Today, I’m nursing one hell of a hangover.
A vulnerability hangover, that is.
Two weeks from today, my husband and I will celebrate our fourth wedding anniversary and our sixth year together. This is the first truly healthy relationship I’ve ever been in. That means my husband gets the profound, terribly messy gift of access to the deepest, darkest parts of me.* Sometimes, at least.
For years, I’ve done increasingly deep work on my core issues: fear of abandonment, fear of being “too much,” fear that having needs and setting boundaries mean I become ineligible for love. Picture a spiral staircase descending slowly into the unlit, fortified vault of my earliest trauma. Sounds fun, yah?!
We tend to attract people whose neuroses perfectly align with ours—but not like beautifully interlocking puzzle pieces that make complete the whole. Wouldn’t that be lovely?! No, it’s more like our fingers are perfectly designed for pushing one another’s most sensitive buttons.* If I’m clingy, I will attract and be attracted to people who recoil from intimacy. If I’m terrified that my larger-than-life emotions will be too much and make people abandon me (cough), I will attract and be attracted to people who tend to recoil from larger-than-life emotions (very loud cough).
It’s a great system. Thanks, evolution.
This means that, as my loving, kind, gentle husband is invited farther down the spiral staircase into my personal abyss, he tends to drag his fingernails along the walls—not intentionally, not to hurt me, but because by inviting him into my own dread, I’ve also forced him into his own.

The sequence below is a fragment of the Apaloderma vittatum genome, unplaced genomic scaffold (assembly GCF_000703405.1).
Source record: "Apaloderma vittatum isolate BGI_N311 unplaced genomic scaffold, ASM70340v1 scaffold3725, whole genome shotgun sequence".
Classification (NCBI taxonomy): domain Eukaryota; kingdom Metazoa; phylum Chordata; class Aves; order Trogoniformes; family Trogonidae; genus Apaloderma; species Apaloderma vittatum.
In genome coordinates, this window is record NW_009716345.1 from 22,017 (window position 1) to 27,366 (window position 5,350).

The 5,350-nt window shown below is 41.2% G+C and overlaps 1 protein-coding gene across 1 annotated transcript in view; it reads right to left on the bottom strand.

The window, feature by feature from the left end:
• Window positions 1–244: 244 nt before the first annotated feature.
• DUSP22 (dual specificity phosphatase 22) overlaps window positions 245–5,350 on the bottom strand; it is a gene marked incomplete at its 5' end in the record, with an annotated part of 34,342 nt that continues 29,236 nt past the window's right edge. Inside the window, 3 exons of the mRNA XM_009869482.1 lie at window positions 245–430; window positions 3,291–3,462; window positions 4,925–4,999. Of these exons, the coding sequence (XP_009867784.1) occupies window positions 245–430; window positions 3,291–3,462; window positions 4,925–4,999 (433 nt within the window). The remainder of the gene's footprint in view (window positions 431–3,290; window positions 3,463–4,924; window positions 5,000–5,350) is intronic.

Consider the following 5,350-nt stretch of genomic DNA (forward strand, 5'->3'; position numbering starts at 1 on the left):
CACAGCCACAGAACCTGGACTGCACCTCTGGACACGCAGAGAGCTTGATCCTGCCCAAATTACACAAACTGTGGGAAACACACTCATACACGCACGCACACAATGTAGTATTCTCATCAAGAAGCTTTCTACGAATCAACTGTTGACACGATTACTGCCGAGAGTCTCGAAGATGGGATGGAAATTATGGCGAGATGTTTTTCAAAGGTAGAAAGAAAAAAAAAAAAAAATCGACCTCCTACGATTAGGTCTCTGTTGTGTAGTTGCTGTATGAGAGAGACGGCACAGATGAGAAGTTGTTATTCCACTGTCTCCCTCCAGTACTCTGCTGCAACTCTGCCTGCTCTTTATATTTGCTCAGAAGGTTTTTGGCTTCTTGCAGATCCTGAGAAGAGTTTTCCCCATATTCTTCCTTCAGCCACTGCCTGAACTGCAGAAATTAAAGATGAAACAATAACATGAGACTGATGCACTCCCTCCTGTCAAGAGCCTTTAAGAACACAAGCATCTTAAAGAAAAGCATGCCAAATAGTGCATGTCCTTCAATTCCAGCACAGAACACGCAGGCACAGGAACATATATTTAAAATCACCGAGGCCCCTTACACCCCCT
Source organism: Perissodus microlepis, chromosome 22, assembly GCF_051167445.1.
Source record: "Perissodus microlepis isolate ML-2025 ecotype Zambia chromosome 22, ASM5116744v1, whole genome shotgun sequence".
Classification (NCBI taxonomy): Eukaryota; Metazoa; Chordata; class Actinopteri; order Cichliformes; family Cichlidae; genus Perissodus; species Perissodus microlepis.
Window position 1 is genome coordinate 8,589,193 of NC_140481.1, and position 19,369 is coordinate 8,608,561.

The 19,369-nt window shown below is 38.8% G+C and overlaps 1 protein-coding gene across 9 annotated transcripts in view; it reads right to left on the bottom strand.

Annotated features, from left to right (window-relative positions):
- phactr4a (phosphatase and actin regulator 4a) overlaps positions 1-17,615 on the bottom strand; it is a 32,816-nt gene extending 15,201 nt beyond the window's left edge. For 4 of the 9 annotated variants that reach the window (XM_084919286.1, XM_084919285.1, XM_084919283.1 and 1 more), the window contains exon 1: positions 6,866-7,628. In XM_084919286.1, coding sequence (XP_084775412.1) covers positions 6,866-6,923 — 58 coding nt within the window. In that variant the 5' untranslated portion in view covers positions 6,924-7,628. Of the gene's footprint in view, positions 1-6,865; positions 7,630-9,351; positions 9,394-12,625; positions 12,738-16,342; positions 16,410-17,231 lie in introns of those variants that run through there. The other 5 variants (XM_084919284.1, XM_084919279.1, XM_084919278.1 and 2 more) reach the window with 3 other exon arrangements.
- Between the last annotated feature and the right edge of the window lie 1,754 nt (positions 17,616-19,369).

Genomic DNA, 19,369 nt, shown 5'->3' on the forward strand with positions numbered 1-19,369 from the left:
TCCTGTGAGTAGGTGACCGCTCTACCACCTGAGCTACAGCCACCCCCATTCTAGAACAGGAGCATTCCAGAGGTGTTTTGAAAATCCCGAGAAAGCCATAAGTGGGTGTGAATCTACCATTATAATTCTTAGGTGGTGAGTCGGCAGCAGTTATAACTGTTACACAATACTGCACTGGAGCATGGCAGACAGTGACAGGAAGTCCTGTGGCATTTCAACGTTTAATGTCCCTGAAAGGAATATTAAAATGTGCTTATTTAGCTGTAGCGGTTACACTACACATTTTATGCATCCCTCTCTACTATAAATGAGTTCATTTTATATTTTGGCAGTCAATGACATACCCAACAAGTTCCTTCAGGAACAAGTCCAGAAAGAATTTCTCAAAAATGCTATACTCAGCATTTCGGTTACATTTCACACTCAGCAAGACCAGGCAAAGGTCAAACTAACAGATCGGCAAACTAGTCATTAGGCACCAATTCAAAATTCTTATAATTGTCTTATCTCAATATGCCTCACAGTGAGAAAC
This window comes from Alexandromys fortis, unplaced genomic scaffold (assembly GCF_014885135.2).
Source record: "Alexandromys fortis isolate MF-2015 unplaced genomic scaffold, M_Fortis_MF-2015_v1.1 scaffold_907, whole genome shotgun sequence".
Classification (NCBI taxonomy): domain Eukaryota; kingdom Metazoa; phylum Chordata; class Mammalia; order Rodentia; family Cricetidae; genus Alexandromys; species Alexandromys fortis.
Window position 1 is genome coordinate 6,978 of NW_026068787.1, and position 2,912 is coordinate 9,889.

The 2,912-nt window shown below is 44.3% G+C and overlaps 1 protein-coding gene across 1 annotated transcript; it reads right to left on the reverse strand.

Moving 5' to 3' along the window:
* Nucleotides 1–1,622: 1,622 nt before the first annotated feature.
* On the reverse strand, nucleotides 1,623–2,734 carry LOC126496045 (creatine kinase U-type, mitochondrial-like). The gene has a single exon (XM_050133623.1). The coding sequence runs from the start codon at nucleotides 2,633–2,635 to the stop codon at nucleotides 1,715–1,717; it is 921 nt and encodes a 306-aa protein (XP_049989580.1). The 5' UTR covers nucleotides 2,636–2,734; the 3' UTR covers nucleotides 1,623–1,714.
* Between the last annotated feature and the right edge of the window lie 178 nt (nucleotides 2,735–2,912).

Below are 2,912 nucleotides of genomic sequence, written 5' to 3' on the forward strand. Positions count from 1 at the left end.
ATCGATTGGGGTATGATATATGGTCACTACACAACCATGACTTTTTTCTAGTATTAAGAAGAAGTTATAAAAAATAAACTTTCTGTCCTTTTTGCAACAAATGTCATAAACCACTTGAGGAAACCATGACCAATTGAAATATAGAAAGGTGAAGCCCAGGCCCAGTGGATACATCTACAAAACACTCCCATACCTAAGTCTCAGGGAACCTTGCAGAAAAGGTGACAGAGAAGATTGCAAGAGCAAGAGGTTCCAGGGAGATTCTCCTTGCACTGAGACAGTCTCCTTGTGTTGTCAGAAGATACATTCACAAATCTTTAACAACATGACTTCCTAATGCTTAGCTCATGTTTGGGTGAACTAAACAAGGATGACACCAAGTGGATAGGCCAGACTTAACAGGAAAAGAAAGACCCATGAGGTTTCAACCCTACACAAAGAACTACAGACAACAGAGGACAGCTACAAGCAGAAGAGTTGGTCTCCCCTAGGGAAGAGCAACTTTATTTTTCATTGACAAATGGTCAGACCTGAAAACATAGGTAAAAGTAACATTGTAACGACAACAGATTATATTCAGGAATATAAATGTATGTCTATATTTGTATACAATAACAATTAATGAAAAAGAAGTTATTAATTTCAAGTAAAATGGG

He’s not exactly kicking and screaming. He’s almost always down for this trek, and he’s certainly interested in both getting to know me more closely and helping me heal the wounds that keep me bleeding on the people around me. But that doesn’t make it easy. It’s hard for both of us. But we’re committed to it, anyway. It’s the best way we know to love ourselves and each other.
Healing those early-childhood wounds requires exposing them to the light, and one of the best ways to heal them is to recreate the situation that caused them—say, abandonment by a parent who can’t handle your big feelings—but with a happy ending* this time. Re-parent that inner child, baby.*
And so, yesterday, I took a deep breath, opened the next level down in my emotional oubliette, shared some difficult feelings, set a boundary, and held my breath. The fingernails dug in, and I lashed out. We reckoned with the fact that sometimes, what we most fear really is true. And then, the healing: even when what we most fear about ourselves is true, it doesn’t always mean abandonment.
My husband asked me to repeat these phrases several times, out loud:
I can have feelings that cause problems, and that’s okay.
I can be too much and still deserve love.
And I did, several times, though it was shockingly difficult and I had to do it through tears.
Today, I feel a bit like I was hit by a bus. It’s like when I got a cut that needed stitches, but before the doctor could treat it, he had to bust up the scab that had started forming there. It hurt like hell on wheels…but it was the only way to help me heal in a productive way.
Today, my husband and I both woke up feeling a little bit bruised…but together. And I believe just a little bit more that I really can be my fullest, most human self, and still be loved.
That’s almost enough to cure a hangover.
* Yes, I did notice the sex jokes I could make at each of these intervals—deepest parts of me, sensitive buttons, happy endings, a myriad of potential “ooh daddy” comments. I’m far too grown up to make them…
…in the main text, and far too immature not to make a footnote pointing them out. Cheers!
Learn more about attraction theory and how to heal childhood wounds with a partner: Getting the Love you Want by Harville Hendrix (yes, the title is terrible, just trust me that it’s an excellent resource!)
Learn more about vulnerability & vulnerability hangovers: The Power of Vulnerability (TED talk) by Brené Brown, or any of Brene Brown’s books